National Post

The Rockodile Hunters

Author: Steve Morse

Tour features the new wave of Aussie bands.

Mention Australian music and several distinct sounds jump to mind: the dance-rock of INXS, the political punch of Midnight Oil, the ear-shattering metal of AC/DC, and the top 40 pop of the Bee Gees, Men at Work, Olivia Newton-John and the Little River Band. The country has also produced such diverse talents as Kylie Minogue, the Saints, Hunters & Collectors and Angel City.

That’s a wide swath of music, but the latest exports from Down Under have something more in common: They rock. And they rock with an intensity that is bringing their homeland a new respect, from the garage-punk of the Vines and the reckless abandon of Jet to the rockabilly edge of the Living End and the power-pop of Neon.

All those acts are on the much awaited Aussie Rock tour, which plays the Kool Haus a week today. 

“They’re packaging us in an Australian flag and sending us over,” says Chris Cheney, singer with Melbourne band the Living End. “But we’re coming there for rock ‘n’roll, not patriotism.”

“There was quite a long period when almost no Australian bands made it overseas. That was called the 90s,” says Patrick Matthews of the Vines. “But now a lot of bands are coming over.”

The garage-rock revival that started stateside with bands such as the Strokes and the White Stripes has spread globally as record labels seek to ride the wave. 

“You could say we cashed in on the Strokes and White Stripes success, or you could say we had a good record and played a lot of shows,” Matthews says laughing. 

The definitive Australian rock band would be AC/DC, though the group added a few English members to its Australian core. The English-rock influence shouldn’t be underestimated. Jet took its name from a Wings’ song, the Living End loves Elvis Costello and Paul Weller, and the Vines cite their biggest influences as the Beatles and the Kinks, as well as British bands Blur and Suede.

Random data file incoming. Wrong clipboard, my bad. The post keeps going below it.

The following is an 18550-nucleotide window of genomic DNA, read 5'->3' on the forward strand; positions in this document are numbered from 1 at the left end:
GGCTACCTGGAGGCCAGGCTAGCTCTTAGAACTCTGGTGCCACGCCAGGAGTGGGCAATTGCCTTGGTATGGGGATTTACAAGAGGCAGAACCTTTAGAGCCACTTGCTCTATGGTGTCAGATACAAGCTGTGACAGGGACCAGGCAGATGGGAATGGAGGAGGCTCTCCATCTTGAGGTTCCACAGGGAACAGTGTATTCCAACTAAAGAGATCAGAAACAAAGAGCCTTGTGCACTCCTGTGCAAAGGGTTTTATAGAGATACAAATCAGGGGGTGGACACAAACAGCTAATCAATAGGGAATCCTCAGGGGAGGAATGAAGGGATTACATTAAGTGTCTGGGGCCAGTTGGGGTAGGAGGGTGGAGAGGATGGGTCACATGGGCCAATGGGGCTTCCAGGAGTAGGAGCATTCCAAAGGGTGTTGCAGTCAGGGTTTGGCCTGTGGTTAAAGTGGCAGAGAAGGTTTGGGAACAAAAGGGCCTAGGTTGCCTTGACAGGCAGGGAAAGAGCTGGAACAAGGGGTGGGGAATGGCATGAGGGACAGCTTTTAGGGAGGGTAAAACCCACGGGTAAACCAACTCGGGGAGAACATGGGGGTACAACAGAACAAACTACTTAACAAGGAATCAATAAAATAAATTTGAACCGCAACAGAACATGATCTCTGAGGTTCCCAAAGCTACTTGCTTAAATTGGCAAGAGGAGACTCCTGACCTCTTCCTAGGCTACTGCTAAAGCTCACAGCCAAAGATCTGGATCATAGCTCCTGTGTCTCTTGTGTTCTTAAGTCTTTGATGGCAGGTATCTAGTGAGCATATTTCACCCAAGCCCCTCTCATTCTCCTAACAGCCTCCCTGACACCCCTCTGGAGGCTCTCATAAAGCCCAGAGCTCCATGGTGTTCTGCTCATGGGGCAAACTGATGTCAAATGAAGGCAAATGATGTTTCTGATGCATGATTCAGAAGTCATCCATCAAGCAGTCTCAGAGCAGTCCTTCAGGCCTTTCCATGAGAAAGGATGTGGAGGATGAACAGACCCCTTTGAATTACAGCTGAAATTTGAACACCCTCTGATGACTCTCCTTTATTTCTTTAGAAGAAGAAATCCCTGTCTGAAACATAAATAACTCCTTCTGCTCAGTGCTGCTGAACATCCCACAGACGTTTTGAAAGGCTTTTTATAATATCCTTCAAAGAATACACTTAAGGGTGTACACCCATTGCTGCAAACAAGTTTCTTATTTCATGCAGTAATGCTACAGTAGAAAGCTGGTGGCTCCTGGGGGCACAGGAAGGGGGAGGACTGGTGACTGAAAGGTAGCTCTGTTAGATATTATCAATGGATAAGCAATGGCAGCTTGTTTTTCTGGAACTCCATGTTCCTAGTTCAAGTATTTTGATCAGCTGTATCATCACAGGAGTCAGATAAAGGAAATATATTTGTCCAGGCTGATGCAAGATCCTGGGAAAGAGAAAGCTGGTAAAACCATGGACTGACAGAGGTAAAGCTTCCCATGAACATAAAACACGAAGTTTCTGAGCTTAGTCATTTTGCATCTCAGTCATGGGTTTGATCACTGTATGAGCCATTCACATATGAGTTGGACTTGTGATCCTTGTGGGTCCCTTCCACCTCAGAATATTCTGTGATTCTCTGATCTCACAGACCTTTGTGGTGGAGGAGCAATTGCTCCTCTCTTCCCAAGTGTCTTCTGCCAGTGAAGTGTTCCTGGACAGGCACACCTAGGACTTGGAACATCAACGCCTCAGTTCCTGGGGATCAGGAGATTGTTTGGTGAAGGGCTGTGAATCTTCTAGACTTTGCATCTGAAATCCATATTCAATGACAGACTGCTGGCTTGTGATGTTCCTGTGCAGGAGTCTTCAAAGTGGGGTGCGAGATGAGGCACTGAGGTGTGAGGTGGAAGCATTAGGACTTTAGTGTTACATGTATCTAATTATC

Those influences are apparent on the new Vines CD, Winning Days, which comes out March 23. The band’s first album, the million-selling Highly Evolved, is more primal than the new disc, which still has a street-rock core but is enhanced by new forays into dream-pop and psychedelia. Winning shows impressive growth and is one of the finest records of the year. It was made at Bearsville Studios near Woodstock, N.Y., with producer Rob Schnapf, who has worked with Beck, Guided by Voices and Elliott Smith.

The Vines may be the flagship band of the new Aussie wave, but Jet has recently bounced in with a raw excitement that can’t be denied. Jet’s stateside debut album, Get Born, has spawned a massive radio hit, Are You Gonna Be My Girl, which received a boost by being featured in an iPod commercial. Band member Mark Wilson declares, “We’re about party music like the Faces and the Stones. We’re lighthearted, rather than being negative about the world.”

Like many Aussie bands, Jet was not groomed for success. Bassist Wilson moved fridges for a living before rock beckoned, and singer Nic Cester operated a forklift. 

“We just play honest rock,” says Wilson. “It’s not about how cool you seem or what clothes you wear or which celebrity girlfriend you have. But you look at the history of Australian rock-back to AC/DC and the Easybeats – and every one of them can play.”

Maybe that explains why Jet didn’t heed the call to come and audition for U.S. labels. “We made them all come to Australia. We’re pretty cheeky that way,” he says. We had 11 record company guys all standing around in this dingy bar in Sydney. That was two years ago, but it feels like yesterday.”

The Aussie Rock tour was assembled by the Australian management team of Winterman & Goldstein, which handles the Vines and Jet. “Our stories are similar,” says Matthews of the Vines. “We’re both from the suburbs – Jet is from the suburbs of Melbourne, and we’re from the suburbs of Sydney – and we both sent demos in to the managers. Then Jet supported us on a show in Melbourne, and we’ve since run into them in New York and Los Angeles. It will also be fun to play with the Living End and Neon, which is a kind of power-pop band that sounds like Cheap Trick and Tom Petty crossed with Nirvana.” (Neon has a forthcoming album on EMI) 

These new bands came out of a touring tradition, hitting the club circuit hard before getting signed.

Jet’s Wilson again brings up AC/DC, citing the band as a formative role model in that regard. 

“AC/DC was like a machine that just rolled into town,” he says. “And we’ve been doing it that way, too. We have been on tour nonstop for a year and a half. We believe that you have to get in there and work. [On this tour], we’re going to wear people out onstage. And we hope that a lot of kids who come see us will let go of their inhibitions.”

The Vines, Jet, the Living End and Neon play Kool Haus on March 23. Tickets are $25 and available through Ticketmaster (416-870-8000) or at Rotate This (620 Queen St. W.) and Sonic Temple (5165 Yonge St.)